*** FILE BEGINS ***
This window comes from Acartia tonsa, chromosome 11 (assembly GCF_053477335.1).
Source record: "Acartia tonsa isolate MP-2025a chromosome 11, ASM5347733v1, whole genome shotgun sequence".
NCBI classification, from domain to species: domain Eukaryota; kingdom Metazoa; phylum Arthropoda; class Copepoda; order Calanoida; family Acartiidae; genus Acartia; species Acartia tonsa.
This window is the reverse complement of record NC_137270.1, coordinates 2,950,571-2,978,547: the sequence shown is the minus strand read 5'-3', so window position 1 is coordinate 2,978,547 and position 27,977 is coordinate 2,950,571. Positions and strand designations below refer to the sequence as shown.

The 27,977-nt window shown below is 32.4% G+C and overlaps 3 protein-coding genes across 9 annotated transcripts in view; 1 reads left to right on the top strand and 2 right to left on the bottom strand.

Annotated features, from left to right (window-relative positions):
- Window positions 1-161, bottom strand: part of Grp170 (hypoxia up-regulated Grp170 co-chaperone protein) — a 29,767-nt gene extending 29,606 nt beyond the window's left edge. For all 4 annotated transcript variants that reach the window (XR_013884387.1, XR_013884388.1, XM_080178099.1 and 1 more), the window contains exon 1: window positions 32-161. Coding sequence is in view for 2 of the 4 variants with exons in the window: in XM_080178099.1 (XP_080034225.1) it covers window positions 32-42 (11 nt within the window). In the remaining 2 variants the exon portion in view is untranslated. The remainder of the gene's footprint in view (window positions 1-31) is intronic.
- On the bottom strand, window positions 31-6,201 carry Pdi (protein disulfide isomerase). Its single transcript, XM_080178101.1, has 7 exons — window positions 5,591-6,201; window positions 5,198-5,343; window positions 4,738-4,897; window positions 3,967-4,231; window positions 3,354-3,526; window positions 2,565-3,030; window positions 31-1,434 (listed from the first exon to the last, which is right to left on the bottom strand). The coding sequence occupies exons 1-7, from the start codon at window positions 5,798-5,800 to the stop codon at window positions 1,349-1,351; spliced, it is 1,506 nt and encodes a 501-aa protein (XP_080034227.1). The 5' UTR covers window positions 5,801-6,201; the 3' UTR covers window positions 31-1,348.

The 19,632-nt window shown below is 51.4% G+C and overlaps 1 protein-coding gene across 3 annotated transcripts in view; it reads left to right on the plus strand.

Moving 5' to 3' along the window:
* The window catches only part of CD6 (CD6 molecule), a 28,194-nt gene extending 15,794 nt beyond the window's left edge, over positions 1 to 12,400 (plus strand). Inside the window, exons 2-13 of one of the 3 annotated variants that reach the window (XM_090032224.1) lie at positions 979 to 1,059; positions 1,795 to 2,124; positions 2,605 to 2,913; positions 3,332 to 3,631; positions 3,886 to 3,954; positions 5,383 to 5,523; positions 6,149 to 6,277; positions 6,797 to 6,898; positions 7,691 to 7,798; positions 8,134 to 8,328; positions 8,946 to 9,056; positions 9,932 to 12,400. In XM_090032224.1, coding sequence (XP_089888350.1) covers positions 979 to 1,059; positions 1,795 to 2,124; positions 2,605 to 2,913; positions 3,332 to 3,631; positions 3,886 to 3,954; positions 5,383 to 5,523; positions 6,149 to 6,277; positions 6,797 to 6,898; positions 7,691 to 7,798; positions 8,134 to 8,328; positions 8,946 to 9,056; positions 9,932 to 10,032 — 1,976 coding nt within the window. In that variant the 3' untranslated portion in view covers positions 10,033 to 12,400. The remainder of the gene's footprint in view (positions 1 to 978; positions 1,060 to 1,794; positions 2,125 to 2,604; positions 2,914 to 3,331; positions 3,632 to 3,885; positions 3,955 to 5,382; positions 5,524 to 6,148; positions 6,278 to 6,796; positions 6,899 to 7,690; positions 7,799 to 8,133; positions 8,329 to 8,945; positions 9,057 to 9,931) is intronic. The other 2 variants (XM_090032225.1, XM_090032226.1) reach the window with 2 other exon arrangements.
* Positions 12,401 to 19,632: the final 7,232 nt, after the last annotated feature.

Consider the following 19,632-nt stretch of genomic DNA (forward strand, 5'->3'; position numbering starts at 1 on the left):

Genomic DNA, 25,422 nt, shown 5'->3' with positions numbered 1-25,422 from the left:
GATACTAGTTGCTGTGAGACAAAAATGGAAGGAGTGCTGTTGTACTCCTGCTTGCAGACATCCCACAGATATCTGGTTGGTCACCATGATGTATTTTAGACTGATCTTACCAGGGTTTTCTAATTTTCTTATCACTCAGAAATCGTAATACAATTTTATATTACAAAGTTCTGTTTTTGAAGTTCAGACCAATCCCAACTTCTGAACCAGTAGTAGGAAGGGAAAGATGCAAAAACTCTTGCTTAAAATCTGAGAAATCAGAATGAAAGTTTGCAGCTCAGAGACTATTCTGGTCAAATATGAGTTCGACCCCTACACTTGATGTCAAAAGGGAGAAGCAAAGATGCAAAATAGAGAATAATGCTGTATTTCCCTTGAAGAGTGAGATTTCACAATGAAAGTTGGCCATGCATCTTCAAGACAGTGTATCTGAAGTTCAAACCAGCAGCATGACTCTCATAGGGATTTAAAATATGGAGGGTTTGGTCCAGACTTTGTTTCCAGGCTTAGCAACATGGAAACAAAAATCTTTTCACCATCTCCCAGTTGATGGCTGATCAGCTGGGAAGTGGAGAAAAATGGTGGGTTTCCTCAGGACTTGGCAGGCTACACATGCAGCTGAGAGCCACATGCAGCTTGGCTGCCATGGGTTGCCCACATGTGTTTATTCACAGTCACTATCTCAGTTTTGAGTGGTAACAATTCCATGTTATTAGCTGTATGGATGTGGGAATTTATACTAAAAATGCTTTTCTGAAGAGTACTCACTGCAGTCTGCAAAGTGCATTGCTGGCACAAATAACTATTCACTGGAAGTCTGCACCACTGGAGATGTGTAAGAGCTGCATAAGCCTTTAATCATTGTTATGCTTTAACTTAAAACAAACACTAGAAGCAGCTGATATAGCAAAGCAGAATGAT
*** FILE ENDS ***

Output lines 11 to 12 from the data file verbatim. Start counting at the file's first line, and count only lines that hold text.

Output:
* The window catches only part of CD6 (CD6 molecule), a 28,194-nt gene extending 15,794 nt beyond the window's left edge, over positions 1 to 12,400 (plus strand). Inside the window, exons 2-13 of one of the 3 annotated variants that reach the window (XM_090032224.1) lie at positions 979 to 1,059; positions 1,795 to 2,124; positions 2,605 to 2,913; positions 3,332 to 3,631; positions 3,886 to 3,954; positions 5,383 to 5,523; positions 6,149 to 6,277; positions 6,797 to 6,898; positions 7,691 to 7,798; positions 8,134 to 8,328; positions 8,946 to 9,056; positions 9,932 to 12,400. In XM_090032224.1, coding sequence (XP_089888350.1) covers positions 979 to 1,059; positions 1,795 to 2,124; positions 2,605 to 2,913; positions 3,332 to 3,631; positions 3,886 to 3,954; positions 5,383 to 5,523; positions 6,149 to 6,277; positions 6,797 to 6,898; positions 7,691 to 7,798; positions 8,134 to 8,328; positions 8,946 to 9,056; positions 9,932 to 10,032 — 1,976 coding nt within the window. In that variant the 3' untranslated portion in view covers positions 10,033 to 12,400. The remainder of the gene's footprint in view (positions 1 to 978; positions 1,060 to 1,794; positions 2,125 to 2,604; positions 2,914 to 3,331; positions 3,632 to 3,885; positions 3,955 to 5,382; positions 5,524 to 6,148; positions 6,278 to 6,796; positions 6,899 to 7,690; positions 7,799 to 8,133; positions 8,329 to 8,945; positions 9,057 to 9,931) is intronic. The other 2 variants (XM_090032225.1, XM_090032226.1) reach the window with 2 other exon arrangements.
* Positions 12,401 to 19,632: the final 7,232 nt, after the last annotated feature.